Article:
All presidents of El Salvador have since recycled gang suppression for immediate political gain. Nayib Bukele of the New Ideas party, in office since 2019, is the latest to do so. Since 2009, if not earlier, politicians at the national and local levels have also made covert pacts with the gangs. The Funes administration (2009-2014) negotiated a homicide reduction in return for relaxed law enforcement and improved prison conditions. ARENA and the FMLN approached the gangs to mobilize voters in 2014, and Bukele, as mayor of San Salvador (2015-2018) made a deal with the gangs to facilitate his work in the city center. As president, Bukele has publicly appeared tough on gangs, but his team has simultaneously agreed homicide drops with the gangs. The truces or pacts with these –widely despised– groups were kept secret to avoid a popular backlash and did not form part of a comprehensive gang policy. They are what sociologist Erving Goffman has called backstage politics: behavior that is invisible to the audience but that is vital to upholding the illusion created by the public performance.
As tools for managing violence, truces are pragmatic but unreliable. They may produce the instant decrease in killings that a dysfunctional security apparatus cannot deliver. However, they also remind the gangs of their political power and ability to compel compliance with their demands. As readily as they can cease fire, the gangs can resume it to pressure other actors to keep up their side of the bargain. Sudden and dramatic homicide spikes in 2015 and 2022 followed a breakdown of the truces. Registered murders have notably declined under Bukele, but there is no denying that disappearances have increased, extortion has persisted, and the gangs’ power in local communities remains undiminished.
Uprooting Violence, not People
The violence that does not make the frontpages of El Salvador’s newspapers –the silent terror, the not knowing, the unresponsiveness of a state that is itself abusive– makes life impossible for many citizens. To confront the root causes of forced migration, the country’s governing elites will need not only to commit to broader development and institutional reforms, but also address gang activity differently.
This does not mean, as is currently the case, viewing these groups through the lens of organized crime or terrorism and seeking sentencing enhancements in the few cases that make it to trial. It does mean improving investigations of gang offences to decrease the overall impunity rate and investing in local communities to provide meaningful and legitimate alternatives to gangs. Any government that hopes to implement a sustainable gang strategy also needs to adopt a narrative that makes peace more palatable than conflict. As Manuel put it, “I would like El Salvador to heal its wounds of violence, to be a place where you can walk around safely without breathing so much tension. For the country to stop being in a silent war, its leaders need to change their way of thinking and start promoting peace.”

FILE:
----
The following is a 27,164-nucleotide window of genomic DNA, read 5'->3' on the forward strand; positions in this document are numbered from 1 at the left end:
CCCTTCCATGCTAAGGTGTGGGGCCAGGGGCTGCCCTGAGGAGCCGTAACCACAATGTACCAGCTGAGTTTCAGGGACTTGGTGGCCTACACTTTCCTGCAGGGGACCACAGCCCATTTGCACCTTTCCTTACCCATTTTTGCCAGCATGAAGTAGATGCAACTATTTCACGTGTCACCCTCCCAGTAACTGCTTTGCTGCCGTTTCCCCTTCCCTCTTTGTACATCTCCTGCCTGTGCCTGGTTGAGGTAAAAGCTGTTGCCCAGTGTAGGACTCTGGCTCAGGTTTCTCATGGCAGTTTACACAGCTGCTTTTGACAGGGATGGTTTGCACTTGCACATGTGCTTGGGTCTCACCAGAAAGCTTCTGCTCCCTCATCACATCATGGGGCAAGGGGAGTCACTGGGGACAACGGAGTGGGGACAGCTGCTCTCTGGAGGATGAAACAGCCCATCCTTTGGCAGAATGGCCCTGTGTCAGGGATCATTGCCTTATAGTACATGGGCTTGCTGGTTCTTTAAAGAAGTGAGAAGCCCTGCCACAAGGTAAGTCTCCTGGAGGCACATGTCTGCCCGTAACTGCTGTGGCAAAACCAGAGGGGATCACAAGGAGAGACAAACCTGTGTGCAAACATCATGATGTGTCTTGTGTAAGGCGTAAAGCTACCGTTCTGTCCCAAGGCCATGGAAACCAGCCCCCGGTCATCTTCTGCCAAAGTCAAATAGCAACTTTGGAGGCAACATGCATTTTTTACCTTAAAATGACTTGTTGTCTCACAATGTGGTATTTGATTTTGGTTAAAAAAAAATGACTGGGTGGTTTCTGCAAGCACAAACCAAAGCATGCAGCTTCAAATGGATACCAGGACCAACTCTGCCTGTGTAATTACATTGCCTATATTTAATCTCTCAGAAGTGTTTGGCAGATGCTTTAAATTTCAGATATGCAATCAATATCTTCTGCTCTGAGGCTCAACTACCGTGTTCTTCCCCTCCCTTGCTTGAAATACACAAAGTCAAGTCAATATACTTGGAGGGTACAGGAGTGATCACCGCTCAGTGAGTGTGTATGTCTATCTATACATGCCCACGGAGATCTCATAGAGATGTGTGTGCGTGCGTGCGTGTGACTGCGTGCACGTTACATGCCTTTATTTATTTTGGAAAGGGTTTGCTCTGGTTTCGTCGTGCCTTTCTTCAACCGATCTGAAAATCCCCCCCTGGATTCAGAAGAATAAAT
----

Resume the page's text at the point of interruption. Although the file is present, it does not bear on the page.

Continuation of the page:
1Quoted in Dara Lind, ‘“Immigrants are coming over the border to kill you” is the only speech Trump knows how to give,’ Vox.com [https://www.vox.com/2019/1/8/18174782/trump-speech-immigration-border, last accessed 14 January 2022]
2World Bank, ‘Net migration Figures: El Salvador, Honduras, Nicaragua, Guatemala, 1962-2017,’ World Bank, [https://data.worldbank.org/indicator/SM.POP.NETM?end=2017&locations=SV-HN-NI-GT&name_desc=false&start=1962&view=chart, last accessed 3 February 2022]
3Oliver Milman, Emily Holden, David Agren, ‘The unseen driver behind the migrant caravan: climate change,’ The Guardian, 30 October 2018 [https://www.theguardian.com/world/2018/oct/30/migrant-caravan-causes-climate-change-central-america, last accessed 17 February 2022.
4Dara Lind, “The migrant caravan, explained,” Vox, 25 October 2018[https://www.vox.com/2018/10/24/18010340/caravan-trump-border-honduras-mexico, last accessed 20 April 2022]
5Donald Trump, ‘Speech to Campaign Rally in Missouri,’ 2 November 2018 [http://edition.cnn.com/TRANSCRIPTS/1811/02/cnr.19.html, last accessed 14 January 2022]
6 EFE, “México disuelve caravana de migrantes en el sur; ofrece regularizarlos, Forbes Mexico, 23 abril 2022,
7[https://www.forbes.com.mx/mexico-disuelve-caravana-de-migrantes-en-el-sur-ofrece-regularizarlos/ last accessed 28 April 2022]
Ana Gonzalez Barrera, “Before COVID-19, more Mexicans came to the U.S. than left for Mexico for the first time in years,” Pew Research Analysis, July 9, 2021, [https://www.pewresearch.org/fact-tank/2021/07/09/before-covid-19-more-mexicans-came-to-the-u-s-than-left-for-mexico-for-the-first-time-in-years/, last accessed April 28, 2022]